# How to use the quantecon.LQ function in quantecon

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QuantEcon / QuantEcon.lectures.code / dyn_stack / oligopoly.py View on Github
"""
Taking the parameters A, B, Q, R as found in the `setup_matrices`,
we find the value function of the optimal linear regulator problem.
This is steps 2 and 3 in the lecture notes.
Parameters
----------
(A, B, Q, R) : Array(Float, ndim=2)
The matrices that describe the oligopoly problem
Returns
-------
(P, F, d) : Array(Float, ndim=2)
The matrix that describes the value function of the optimal
linear regulator problem.
"""

lq = LQ(Q, -R, A, B, beta=beta)
P, F, d = lq.stationary_values()

Af = np.vstack((np.hstack([A-np.dot(B,F), np.array([[0., 0., 0., 0., 0.]]).T]),np.array([[0., 0., 0., 0., 0., 1.]])))
Bf = np.array([[0., 0., 0., 0., 0., 1.]]).T

lqf = LQ(Q, -Rf, Af, Bf, beta=beta)
Pf, Ff, df = lqf.stationary_values()

return P, F, d, Pf, Ff, df
QuantEcon / QuantEcon.lectures.code / hist_dep_policies / evans_sargent.py View on Github
R = np.array([[     0,  -A0 / 2,      0,      0],
[-A0 / 2,   A1 / 2, -μ / 2,      0],
[      0,   -μ / 2,      0,      0],
[      0,        0,      0,  d / 2]])

A = np.array([[     1,      0,   0,              0],
[      0,      1,   0,              1],
[      0,      0,   0,              0],
[-A0 / d, A1 / d,   0, A1 / d + 1 / β]])

B = np.array([0, 0, 1, 1/d]).reshape(-1, 1)

Q = 0

# Use LQ to solve the Ramsey Problem.
lq = LQ(Q, -R, A, B, beta=β)
P, F, d = lq.stationary_values()

# Need y_0 to compute government tax revenue.
P21 = P[3, :3]
P22 = P[3, 3]
z0 = np.array([1, Q0, τ0]).reshape(-1, 1)
u0 = -P22**(-1) * P21 @ z0
y0 = np.vstack([z0, u0])

# Define A_F and S matricies
AF = A - B @ F
S = np.array([0, 1, 0, 0]).reshape(-1, 1) @ np.array([[0, 0, 1, 0]])

# Solves equation (25)
temp = β * AF.T @ S @ AF
Ω = solve_discrete_lyapunov(np.sqrt(β) * AF.T, temp)
QuantEcon / QuantEcon.py / examples / oligopoly.py View on Github
"""
Taking the parameters A, B, Q, R as found in the `setup_matrices`,
we find the value function of the optimal linear regulator problem.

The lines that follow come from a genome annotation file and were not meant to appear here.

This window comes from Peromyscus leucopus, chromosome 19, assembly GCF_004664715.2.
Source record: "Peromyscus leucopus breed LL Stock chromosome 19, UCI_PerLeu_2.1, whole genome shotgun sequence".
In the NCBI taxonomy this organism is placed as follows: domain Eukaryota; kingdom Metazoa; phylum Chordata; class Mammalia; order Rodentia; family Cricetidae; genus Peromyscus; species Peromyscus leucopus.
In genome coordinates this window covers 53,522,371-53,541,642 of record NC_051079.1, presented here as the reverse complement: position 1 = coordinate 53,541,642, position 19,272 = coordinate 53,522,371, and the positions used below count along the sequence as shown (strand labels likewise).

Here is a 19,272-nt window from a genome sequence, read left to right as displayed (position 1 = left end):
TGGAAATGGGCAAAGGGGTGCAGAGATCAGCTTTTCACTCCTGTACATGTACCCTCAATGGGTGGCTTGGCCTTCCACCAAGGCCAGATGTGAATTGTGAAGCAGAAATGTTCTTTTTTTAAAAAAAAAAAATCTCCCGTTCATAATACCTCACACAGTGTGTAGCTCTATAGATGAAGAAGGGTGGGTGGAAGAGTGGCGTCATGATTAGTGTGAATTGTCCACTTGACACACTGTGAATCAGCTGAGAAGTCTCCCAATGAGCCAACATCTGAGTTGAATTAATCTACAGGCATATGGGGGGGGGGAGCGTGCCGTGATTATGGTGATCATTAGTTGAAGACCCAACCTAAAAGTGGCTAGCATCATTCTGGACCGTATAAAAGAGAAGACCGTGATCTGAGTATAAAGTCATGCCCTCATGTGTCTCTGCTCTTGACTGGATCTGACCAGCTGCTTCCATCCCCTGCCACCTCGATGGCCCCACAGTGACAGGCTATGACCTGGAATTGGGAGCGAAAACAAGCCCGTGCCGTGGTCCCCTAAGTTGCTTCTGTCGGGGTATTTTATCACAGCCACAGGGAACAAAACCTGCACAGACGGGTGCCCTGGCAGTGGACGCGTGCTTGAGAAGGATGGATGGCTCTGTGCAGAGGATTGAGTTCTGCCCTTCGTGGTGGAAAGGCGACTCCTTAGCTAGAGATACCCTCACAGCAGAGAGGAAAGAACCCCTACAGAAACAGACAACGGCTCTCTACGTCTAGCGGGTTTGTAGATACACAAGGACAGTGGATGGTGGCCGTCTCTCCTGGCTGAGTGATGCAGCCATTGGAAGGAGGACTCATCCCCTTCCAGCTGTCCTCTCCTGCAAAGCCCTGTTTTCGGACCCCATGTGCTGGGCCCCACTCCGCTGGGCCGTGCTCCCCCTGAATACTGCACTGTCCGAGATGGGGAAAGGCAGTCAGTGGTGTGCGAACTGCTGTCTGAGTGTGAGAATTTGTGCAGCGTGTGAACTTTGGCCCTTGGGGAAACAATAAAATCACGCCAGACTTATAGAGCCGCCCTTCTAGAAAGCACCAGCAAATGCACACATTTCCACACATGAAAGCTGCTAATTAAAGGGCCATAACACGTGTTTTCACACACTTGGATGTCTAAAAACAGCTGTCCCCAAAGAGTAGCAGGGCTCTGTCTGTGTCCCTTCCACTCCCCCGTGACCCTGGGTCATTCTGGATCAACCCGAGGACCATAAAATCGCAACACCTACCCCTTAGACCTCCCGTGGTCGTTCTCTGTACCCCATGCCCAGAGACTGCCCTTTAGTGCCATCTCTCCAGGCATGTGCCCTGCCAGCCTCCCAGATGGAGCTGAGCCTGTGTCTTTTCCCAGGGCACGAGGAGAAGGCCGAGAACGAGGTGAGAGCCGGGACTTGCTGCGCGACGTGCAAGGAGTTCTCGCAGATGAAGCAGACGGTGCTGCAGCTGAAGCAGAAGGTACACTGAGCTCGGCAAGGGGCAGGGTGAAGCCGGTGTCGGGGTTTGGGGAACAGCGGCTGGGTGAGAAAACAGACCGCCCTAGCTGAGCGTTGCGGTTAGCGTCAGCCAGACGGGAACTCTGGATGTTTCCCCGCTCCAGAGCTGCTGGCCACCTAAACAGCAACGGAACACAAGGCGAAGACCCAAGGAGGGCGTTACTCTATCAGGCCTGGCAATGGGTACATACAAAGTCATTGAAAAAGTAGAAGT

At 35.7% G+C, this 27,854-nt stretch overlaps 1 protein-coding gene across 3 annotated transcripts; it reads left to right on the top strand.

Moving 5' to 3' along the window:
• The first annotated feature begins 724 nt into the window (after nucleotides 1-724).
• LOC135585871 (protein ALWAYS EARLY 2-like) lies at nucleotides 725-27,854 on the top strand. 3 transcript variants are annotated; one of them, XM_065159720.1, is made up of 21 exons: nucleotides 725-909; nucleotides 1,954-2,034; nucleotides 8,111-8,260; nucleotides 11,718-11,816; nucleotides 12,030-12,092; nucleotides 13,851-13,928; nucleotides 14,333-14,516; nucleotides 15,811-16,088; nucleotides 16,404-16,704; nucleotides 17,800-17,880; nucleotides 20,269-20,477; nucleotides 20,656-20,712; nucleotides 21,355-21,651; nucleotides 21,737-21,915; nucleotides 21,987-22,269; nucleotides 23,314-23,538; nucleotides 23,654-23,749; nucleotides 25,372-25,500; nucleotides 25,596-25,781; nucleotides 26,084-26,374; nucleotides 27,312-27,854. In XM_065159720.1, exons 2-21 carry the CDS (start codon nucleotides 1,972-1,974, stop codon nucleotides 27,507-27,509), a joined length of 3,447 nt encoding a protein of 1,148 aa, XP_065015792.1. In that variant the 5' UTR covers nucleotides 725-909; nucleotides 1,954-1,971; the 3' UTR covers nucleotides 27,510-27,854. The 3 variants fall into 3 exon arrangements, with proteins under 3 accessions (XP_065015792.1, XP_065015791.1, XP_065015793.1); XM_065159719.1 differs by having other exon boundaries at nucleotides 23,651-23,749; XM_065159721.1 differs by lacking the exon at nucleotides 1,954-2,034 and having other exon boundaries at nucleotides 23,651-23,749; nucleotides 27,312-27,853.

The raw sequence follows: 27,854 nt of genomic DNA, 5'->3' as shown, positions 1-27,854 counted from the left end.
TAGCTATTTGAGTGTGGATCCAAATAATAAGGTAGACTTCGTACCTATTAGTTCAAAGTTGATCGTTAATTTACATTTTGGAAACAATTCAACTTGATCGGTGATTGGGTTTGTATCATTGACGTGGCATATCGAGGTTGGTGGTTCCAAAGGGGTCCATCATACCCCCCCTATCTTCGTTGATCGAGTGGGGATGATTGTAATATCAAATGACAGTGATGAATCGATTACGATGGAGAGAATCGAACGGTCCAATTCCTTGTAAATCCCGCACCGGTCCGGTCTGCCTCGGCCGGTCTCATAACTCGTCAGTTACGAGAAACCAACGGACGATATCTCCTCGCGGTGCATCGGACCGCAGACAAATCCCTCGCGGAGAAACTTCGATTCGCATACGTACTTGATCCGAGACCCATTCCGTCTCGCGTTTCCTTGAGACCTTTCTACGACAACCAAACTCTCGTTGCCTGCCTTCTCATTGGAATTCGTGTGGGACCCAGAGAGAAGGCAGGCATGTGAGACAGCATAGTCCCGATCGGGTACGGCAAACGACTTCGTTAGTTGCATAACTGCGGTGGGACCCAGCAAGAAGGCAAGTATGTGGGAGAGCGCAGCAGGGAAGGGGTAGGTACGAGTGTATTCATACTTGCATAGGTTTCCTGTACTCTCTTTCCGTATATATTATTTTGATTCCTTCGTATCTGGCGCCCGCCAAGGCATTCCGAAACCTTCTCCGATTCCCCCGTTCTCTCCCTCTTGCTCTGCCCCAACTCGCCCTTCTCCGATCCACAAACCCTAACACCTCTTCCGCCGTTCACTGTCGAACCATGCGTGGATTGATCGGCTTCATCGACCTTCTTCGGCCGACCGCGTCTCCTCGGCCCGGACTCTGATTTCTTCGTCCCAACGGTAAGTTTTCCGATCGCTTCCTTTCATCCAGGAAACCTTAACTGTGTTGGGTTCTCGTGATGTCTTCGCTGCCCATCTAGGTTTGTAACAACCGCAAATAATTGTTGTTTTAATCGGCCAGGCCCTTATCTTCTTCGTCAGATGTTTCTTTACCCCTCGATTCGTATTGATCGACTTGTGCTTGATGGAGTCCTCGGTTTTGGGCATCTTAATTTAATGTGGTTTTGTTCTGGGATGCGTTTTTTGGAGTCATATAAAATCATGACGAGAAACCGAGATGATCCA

This is steps 2 and 3 in the lecture notes.
Parameters
----------
(A, B, Q, R) : Array(Float, ndim=2)
The matrices that describe the oligopoly problem
Returns
-------
(P, F, d) : Array(Float, ndim=2)
The matrix that describes the value function of the optimal
linear regulator problem.
"""

lq = LQ(Q, -R, A, B, beta=beta)
P, F, d = lq.stationary_values()

Af = np.vstack((np.hstack([A-np.dot(B,F), np.array([[0., 0., 0., 0., 0.]]).T]),np.array([[0., 0., 0., 0., 0., 1.]])))
Bf = np.array([[0., 0., 0., 0., 0., 1.]]).T

lqf = LQ(Q, -Rf, Af, Bf, beta=beta)
Pf, Ff, df = lqf.stationary_values()

return P, F, d, Pf, Ff, df
QuantEcon / QuantEcon.py / examples / evans_sargent.py View on Github
R = np.array([[0, -A0/2, 0, 0],
[-A0/2, A1/2, -mu/2, 0],
[0, -mu/2, 0, 0],
[0, 0, 0, d/2]])

A = np.array([[1, 0, 0, 0],
[0, 1, 0, 1],
[0, 0, 0, 0],
[-A0/d, A1/d, 0, A1/d+1/beta]])

B = np.array([0, 0, 1, 1/d]).reshape(-1, 1)

Q = 0

# Use LQ to solve the Ramsey Problem.
lq = LQ(Q, -R, A, B, beta=beta)
P, F, d = lq.stationary_values()

# Need y_0 to compute government tax revenue.
P21 = P[3, :3]
P22 = P[3, 3]
z0 = np.array([1, Q0, tau0]).reshape(-1, 1)
u0 = -P22**(-1) * P21.dot(z0)
y0 = np.vstack([z0, u0])

# Define A_F and S matricies
AF = A - B.dot(F)
S = np.array([0, 1, 0, 0]).reshape(-1, 1).dot(np.array([[0, 0, 1, 0]]))

# Solves equation (25)
temp = beta * AF.T.dot(S).dot(AF)
Omega = solve_discrete_lyapunov(np.sqrt(beta) * AF.T, temp)
QuantEcon / QuantEcon.lectures.code / dyn_stack / oligopoly.py View on Github
(A, B, Q, R) : Array(Float, ndim=2)
The matrices that describe the oligopoly problem
Returns
-------
(P, F, d) : Array(Float, ndim=2)
The matrix that describes the value function of the optimal
linear regulator problem.
"""

lq = LQ(Q, -R, A, B, beta=beta)
P, F, d = lq.stationary_values()

Af = np.vstack((np.hstack([A-np.dot(B,F), np.array([[0., 0., 0., 0., 0.]]).T]),np.array([[0., 0., 0., 0., 0., 1.]])))
Bf = np.array([[0., 0., 0., 0., 0., 1.]]).T

lqf = LQ(Q, -Rf, Af, Bf, beta=beta)
Pf, Ff, df = lqf.stationary_values()

return P, F, d, Pf, Ff, df
QuantEcon / QuantEcon.py / examples / oligopoly.py View on Github
(A, B, Q, R) : Array(Float, ndim=2)
The matrices that describe the oligopoly problem
Returns
-------
(P, F, d) : Array(Float, ndim=2)
The matrix that describes the value function of the optimal
linear regulator problem.
"""

lq = LQ(Q, -R, A, B, beta=beta)
P, F, d = lq.stationary_values()

Af = np.vstack((np.hstack([A-np.dot(B,F), np.array([[0., 0., 0., 0., 0.]]).T]),np.array([[0., 0., 0., 0., 0., 1.]])))
Bf = np.array([[0., 0., 0., 0., 0., 1.]]).T

lqf = LQ(Q, -Rf, Af, Bf, beta=beta)
Pf, Ff, df = lqf.stationary_values()

return P, F, d, Pf, Ff, df
QuantEcon / QuantEcon.py / solutions / stand_alone_programs / solution_ree_ex2.py View on Github
from quantecon import LQ
from solution_ree_ex1 import beta, R, Q, B

candidates = (
(94.0886298678, 0.923409232937),
(93.2119845412, 0.984323478873),
(95.0818452486, 0.952459076301)
)

for kappa0, kappa1 in candidates:

# == Form the associated law of motion == #
A = np.array([[1, 0, 0], [0, kappa1, kappa0], [0, 0, 1]])

# == Solve the LQ problem for the firm == #
lq = LQ(Q, R, A, B, beta=beta)
P, F, d = lq.stationary_values()
F = F.flatten()
h0, h1, h2 = -F[2], 1 - F[0], -F[1]

# == Test the equilibrium condition == #
if np.allclose((kappa0, kappa1), (h0, h1 + h2)):
print('Equilibrium pair =', kappa0, kappa1)
print('(h0, h1, h2) = ', h0, h1, h2)
break

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